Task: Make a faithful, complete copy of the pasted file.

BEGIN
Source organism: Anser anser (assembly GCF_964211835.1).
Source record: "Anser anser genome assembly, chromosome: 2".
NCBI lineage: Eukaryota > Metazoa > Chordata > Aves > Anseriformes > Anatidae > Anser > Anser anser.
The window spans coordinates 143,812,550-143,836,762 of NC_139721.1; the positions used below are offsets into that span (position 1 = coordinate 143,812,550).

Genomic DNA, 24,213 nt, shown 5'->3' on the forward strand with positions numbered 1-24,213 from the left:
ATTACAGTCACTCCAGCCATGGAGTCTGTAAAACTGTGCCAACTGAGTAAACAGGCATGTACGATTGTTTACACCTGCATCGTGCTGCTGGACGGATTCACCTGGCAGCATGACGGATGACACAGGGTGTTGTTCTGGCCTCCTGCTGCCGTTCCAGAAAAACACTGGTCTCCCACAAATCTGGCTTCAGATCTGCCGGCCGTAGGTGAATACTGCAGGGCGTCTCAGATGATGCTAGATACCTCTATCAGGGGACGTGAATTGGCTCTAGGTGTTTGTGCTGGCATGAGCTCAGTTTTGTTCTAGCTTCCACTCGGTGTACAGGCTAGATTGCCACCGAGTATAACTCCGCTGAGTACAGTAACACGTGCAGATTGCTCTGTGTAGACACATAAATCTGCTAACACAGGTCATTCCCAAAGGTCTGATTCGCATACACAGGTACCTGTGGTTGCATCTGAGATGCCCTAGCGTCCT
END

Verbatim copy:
Source organism: Anser anser (assembly GCF_964211835.1).
Source record: "Anser anser genome assembly, chromosome: 2".
NCBI lineage: Eukaryota > Metazoa > Chordata > Aves > Anseriformes > Anatidae > Anser > Anser anser.
The window spans coordinates 143,812,550-143,836,762 of NC_139721.1; the positions used below are offsets into that span (position 1 = coordinate 143,812,550).

Genomic DNA, 24,213 nt, shown 5'->3' on the forward strand with positions numbered 1-24,213 from the left:
ATTACAGTCACTCCAGCCATGGAGTCTGTAAAACTGTGCCAACTGAGTAAACAGGCATGTACGATTGTTTACACCTGCATCGTGCTGCTGGACGGATTCACCTGGCAGCATGACGGATGACACAGGGTGTTGTTCTGGCCTCCTGCTGCCGTTCCAGAAAAACACTGGTCTCCCACAAATCTGGCTTCAGATCTGCCGGCCGTAGGTGAATACTGCAGGGCGTCTCAGATGATGCTAGATACCTCTATCAGGGGACGTGAATTGGCTCTAGGTGTTTGTGCTGGCATGAGCTCAGTTTTGTTCTAGCTTCCACTCGGTGTACAGGCTAGATTGCCACCGAGTATAACTCCGCTGAGTACAGTAACACGTGCAGATTGCTCTGTGTAGACACATAAATCTGCTAACACAGGTCATTCCCAAAGGTCTGATTCGCATACACAGGTACCTGTGGTTGCATCTGAGATGCCCTAGCGTCCT